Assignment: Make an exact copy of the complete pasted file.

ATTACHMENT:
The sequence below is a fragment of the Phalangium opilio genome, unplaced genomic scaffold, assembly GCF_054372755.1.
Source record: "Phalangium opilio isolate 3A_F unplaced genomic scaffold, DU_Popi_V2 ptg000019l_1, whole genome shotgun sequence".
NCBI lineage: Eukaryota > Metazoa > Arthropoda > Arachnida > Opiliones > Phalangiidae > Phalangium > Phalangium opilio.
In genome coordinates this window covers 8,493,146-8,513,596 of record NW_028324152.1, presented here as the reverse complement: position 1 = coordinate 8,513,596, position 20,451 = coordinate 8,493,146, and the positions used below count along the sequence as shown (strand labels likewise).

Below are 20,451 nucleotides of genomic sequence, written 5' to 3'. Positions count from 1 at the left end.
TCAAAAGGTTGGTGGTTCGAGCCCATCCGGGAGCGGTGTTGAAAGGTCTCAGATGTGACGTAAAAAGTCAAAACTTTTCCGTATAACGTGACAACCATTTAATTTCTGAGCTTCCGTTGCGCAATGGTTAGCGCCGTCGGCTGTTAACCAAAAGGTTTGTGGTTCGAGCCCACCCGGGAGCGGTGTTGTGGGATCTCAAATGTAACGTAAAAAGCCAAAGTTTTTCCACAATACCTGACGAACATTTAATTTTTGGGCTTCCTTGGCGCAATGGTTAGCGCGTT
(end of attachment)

The sequence below is a fragment of the Phalangium opilio genome, unplaced genomic scaffold, assembly GCF_054372755.1.
Source record: "Phalangium opilio isolate 3A_F unplaced genomic scaffold, DU_Popi_V2 ptg000019l_1, whole genome shotgun sequence".
NCBI lineage: Eukaryota > Metazoa > Arthropoda > Arachnida > Opiliones > Phalangiidae > Phalangium > Phalangium opilio.
In genome coordinates this window covers 8,493,146-8,513,596 of record NW_028324152.1, presented here as the reverse complement: position 1 = coordinate 8,513,596, position 20,451 = coordinate 8,493,146, and the positions used below count along the sequence as shown (strand labels likewise).

Below are 20,451 nucleotides of genomic sequence, written 5' to 3'. Positions count from 1 at the left end.
TCAAAAGGTTGGTGGTTCGAGCCCATCCGGGAGCGGTGTTGAAAGGTCTCAGATGTGACGTAAAAAGTCAAAACTTTTCCGTATAACGTGACAACCATTTAATTTCTGAGCTTCCGTTGCGCAATGGTTAGCGCCGTCGGCTGTTAACCAAAAGGTTTGTGGTTCGAGCCCACCCGGGAGCGGTGTTGTGGGATCTCAAATGTAACGTAAAAAGCCAAAGTTTTTCCACAATACCTGACGAACATTTAATTTTTGGGCTTCCTTGGCGCAATGGTTAGCGCGTT